Chrysler History: End of the Innovation Era?

As the 1970s drew on, Chrysler found itself in deepening financial trouble. Innovation  took a back seat, though there were still a few notable firsts. The 1978 Dodge Omni and Plymouth Horizons were the first American cars to feature a transverse engine as well as a multi-function turn-signal stalk, which integrated wiper/washer and high-beam controls that were previously located on the dash and floor, respectively.

The 1981 K-Cars were not particularly inventive, but their transverse-engine, front-wheel-drive layout would soon be universally adopted. Unfortunately, development at Chrysler seemed to stagnate in the 1980s with an endless series of K-badged front-drivers, but Chrysler did introduce the first turbocharger with a water-cooled bearing housing, the first standard-fit driver’s airbag, and the first integrated child seat.

Chrysler would introduce more innovative cars in the 1990s, most notably the Neon, which introduced new standards of space and performance in compact cars, and the LH sedans with their space-efficient cab-forward architecture. By this time, Chrysler’s roller-coaster finances had become a better-known part of its legacy than its history of technical innovation—but this recap of some of the company’s technical highlights (and keep in mind, this is only a partial list) should remind you why Chrysler was once Detroit’s leading innovator.

Notable Chrysler Innovations

Though not always first, Chrysler was often the first major automaker to adopt new technologies, including:

  • High-compression engine
  • Four-wheel hydraulic brakes
  • Downdraft carburetor
  • Crankshaft vibration damper
  • “Floating Power” engine mounts
  • Automatic overdrive
  • Key-start ignition switch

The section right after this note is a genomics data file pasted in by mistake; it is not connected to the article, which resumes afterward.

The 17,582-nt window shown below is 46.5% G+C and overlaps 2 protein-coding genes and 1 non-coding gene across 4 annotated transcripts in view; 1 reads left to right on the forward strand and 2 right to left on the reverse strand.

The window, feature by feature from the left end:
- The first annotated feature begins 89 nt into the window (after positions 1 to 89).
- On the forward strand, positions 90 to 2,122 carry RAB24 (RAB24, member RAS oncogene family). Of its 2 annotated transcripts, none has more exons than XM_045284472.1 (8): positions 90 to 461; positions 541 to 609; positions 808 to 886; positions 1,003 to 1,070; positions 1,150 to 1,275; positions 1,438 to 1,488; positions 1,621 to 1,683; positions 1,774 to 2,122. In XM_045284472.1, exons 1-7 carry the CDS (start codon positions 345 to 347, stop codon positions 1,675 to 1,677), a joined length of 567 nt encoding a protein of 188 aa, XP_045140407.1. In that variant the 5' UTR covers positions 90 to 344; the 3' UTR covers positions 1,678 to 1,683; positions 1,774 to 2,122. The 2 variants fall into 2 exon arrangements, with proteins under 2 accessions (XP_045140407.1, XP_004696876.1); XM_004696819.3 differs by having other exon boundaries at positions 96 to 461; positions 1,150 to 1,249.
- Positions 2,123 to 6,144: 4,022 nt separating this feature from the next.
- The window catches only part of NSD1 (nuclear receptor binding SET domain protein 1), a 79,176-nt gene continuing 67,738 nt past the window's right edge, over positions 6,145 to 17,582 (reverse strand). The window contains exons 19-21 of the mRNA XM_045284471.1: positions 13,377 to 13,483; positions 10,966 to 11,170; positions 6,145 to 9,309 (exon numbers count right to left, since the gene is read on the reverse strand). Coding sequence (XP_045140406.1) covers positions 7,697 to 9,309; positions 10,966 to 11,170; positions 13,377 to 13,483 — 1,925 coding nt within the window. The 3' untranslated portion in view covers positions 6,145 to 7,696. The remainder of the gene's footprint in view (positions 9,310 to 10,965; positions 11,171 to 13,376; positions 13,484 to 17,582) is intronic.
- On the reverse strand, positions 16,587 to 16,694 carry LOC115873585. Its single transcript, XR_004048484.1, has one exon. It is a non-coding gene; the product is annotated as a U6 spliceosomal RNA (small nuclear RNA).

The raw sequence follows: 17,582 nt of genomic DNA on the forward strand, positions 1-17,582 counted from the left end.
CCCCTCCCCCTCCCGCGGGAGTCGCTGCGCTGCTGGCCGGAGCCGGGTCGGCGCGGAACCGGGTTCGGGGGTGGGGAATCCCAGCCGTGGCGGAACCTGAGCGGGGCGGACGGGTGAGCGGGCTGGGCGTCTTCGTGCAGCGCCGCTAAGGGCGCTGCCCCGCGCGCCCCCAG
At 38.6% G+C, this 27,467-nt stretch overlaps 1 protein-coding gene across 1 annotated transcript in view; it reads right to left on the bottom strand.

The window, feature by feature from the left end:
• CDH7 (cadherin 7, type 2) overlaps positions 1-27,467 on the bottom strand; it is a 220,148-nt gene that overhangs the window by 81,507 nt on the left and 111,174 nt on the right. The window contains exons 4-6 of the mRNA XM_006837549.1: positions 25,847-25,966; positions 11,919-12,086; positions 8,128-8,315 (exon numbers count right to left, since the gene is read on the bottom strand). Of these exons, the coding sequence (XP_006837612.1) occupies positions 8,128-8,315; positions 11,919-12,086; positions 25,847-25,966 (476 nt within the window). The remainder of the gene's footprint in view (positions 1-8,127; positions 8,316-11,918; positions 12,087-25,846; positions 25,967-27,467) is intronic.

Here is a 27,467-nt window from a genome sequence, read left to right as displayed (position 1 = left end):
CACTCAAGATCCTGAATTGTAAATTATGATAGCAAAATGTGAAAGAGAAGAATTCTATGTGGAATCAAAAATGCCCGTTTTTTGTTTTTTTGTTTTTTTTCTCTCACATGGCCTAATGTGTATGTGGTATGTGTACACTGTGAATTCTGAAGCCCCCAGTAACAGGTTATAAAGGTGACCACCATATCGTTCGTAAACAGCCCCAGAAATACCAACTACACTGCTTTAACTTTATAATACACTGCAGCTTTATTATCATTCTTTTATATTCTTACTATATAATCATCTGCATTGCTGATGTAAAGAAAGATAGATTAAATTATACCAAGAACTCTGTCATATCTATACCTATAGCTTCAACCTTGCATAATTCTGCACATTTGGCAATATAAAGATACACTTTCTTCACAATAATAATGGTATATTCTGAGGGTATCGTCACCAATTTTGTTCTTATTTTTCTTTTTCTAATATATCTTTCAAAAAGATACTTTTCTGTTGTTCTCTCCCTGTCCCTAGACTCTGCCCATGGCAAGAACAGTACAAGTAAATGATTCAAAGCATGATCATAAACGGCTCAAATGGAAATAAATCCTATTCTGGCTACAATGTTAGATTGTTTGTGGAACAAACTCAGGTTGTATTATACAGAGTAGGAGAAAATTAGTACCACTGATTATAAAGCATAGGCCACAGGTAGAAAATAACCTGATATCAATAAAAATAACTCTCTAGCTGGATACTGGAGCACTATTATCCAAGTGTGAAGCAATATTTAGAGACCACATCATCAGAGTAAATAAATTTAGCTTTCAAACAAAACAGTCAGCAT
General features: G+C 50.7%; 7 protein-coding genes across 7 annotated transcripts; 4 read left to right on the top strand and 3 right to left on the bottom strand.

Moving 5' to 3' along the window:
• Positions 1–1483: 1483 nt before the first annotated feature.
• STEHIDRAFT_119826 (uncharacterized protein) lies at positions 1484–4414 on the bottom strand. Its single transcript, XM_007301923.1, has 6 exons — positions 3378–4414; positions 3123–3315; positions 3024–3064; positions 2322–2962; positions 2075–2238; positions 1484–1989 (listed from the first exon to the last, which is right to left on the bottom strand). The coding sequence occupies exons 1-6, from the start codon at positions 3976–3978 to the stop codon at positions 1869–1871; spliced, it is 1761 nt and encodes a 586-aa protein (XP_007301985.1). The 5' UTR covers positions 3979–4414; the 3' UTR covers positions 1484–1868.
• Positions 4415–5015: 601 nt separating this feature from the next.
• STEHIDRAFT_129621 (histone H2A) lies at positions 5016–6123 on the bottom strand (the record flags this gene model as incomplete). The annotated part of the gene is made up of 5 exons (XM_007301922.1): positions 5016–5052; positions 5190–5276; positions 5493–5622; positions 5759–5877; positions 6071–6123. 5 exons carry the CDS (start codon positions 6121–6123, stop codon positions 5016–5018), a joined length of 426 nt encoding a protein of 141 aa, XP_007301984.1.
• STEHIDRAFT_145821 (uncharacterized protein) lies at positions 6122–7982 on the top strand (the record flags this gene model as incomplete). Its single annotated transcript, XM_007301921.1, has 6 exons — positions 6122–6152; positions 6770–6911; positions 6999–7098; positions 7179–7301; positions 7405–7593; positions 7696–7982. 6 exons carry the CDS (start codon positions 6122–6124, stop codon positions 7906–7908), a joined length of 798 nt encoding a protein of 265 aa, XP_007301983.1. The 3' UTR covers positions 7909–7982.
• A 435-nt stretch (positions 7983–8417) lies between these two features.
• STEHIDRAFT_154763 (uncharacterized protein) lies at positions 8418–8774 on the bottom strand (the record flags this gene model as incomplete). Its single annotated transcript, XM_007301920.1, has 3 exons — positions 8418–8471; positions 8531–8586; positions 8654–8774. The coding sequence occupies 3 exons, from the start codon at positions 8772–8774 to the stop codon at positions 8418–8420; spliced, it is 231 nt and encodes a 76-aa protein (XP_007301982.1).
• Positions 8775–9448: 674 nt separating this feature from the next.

• Cruise control
  • Swivel seats
  • Alternator
  • Four-wheel antilock brakes
  • Hall Effect electronic distributor
  • Integrated child seats

The post Believe It or Not, Chrysler Was Once Detroit’s Most Innovative Automaker appeared first on MotorTrend.

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Review update: 2021 Toyota Venza Limited delivers on broken Lexus RX dreams

The Car Connection News Feed - Tue, 12/29/2020 - 13:00
The Venza nameplate returned to the Toyota showroom as a sleek two-row crossover SUV with a hybrid powertrain that looks and feels as much like a Lexus as it does a Toyota. The 2021 Toyota Venza would fit in a Lexus showroom if the Japanese automaker’s luxury division hadn’t gotten ugly with predator front ends. For those who owned or...
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London Square launches affordable arm

Property Week News Feed - Tue, 12/29/2020 - 10:52
Residential developer London Square has launched a new affordable development division called Square Roots.
Categories: Property

Vector Capital debuts on AIM

Property Week News Feed - Tue, 12/29/2020 - 10:02
Commercial lending group Vector Capital has launched on the Alternative Investment Market (AIM) of the London Stock Exchange issuing ordinary shares at 0.5p each.